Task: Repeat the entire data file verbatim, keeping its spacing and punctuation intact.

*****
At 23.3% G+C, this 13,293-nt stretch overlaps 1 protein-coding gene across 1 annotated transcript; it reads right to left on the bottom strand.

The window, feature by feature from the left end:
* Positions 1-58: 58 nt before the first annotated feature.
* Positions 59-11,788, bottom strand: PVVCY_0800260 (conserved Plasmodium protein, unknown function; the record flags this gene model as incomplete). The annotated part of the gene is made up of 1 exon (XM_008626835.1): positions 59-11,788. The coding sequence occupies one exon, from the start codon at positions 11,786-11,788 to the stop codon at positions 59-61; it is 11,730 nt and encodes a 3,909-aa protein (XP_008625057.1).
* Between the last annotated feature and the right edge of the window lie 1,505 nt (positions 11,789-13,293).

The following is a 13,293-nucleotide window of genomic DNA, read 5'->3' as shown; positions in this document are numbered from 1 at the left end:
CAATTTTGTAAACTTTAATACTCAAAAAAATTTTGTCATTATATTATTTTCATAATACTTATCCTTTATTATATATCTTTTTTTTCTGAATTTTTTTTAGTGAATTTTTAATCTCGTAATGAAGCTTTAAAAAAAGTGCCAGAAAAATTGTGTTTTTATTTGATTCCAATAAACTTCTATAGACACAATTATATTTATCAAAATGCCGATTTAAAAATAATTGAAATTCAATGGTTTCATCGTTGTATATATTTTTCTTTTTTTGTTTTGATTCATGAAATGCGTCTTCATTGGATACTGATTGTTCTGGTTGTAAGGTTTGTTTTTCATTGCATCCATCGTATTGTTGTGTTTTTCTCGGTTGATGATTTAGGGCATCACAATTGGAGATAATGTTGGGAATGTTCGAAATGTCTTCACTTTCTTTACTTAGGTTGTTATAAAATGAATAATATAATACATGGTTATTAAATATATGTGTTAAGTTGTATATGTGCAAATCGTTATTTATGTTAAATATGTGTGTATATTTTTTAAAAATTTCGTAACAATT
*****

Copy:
At 23.3% G+C, this 13,293-nt stretch overlaps 1 protein-coding gene across 1 annotated transcript; it reads right to left on the bottom strand.

The window, feature by feature from the left end:
* Positions 1-58: 58 nt before the first annotated feature.
* Positions 59-11,788, bottom strand: PVVCY_0800260 (conserved Plasmodium protein, unknown function; the record flags this gene model as incomplete). The annotated part of the gene is made up of 1 exon (XM_008626835.1): positions 59-11,788. The coding sequence occupies one exon, from the start codon at positions 11,786-11,788 to the stop codon at positions 59-61; it is 11,730 nt and encodes a 3,909-aa protein (XP_008625057.1).
* Between the last annotated feature and the right edge of the window lie 1,505 nt (positions 11,789-13,293).

The following is a 13,293-nucleotide window of genomic DNA, read 5'->3' as shown; positions in this document are numbered from 1 at the left end:
CAATTTTGTAAACTTTAATACTCAAAAAAATTTTGTCATTATATTATTTTCATAATACTTATCCTTTATTATATATCTTTTTTTTCTGAATTTTTTTTAGTGAATTTTTAATCTCGTAATGAAGCTTTAAAAAAAGTGCCAGAAAAATTGTGTTTTTATTTGATTCCAATAAACTTCTATAGACACAATTATATTTATCAAAATGCCGATTTAAAAATAATTGAAATTCAATGGTTTCATCGTTGTATATATTTTTCTTTTTTTGTTTTGATTCATGAAATGCGTCTTCATTGGATACTGATTGTTCTGGTTGTAAGGTTTGTTTTTCATTGCATCCATCGTATTGTTGTGTTTTTCTCGGTTGATGATTTAGGGCATCACAATTGGAGATAATGTTGGGAATGTTCGAAATGTCTTCACTTTCTTTACTTAGGTTGTTATAAAATGAATAATATAATACATGGTTATTAAATATATGTGTTAAGTTGTATATGTGCAAATCGTTATTTATGTTAAATATGTGTGTATATTTTTTAAAAATTTCGTAACAATT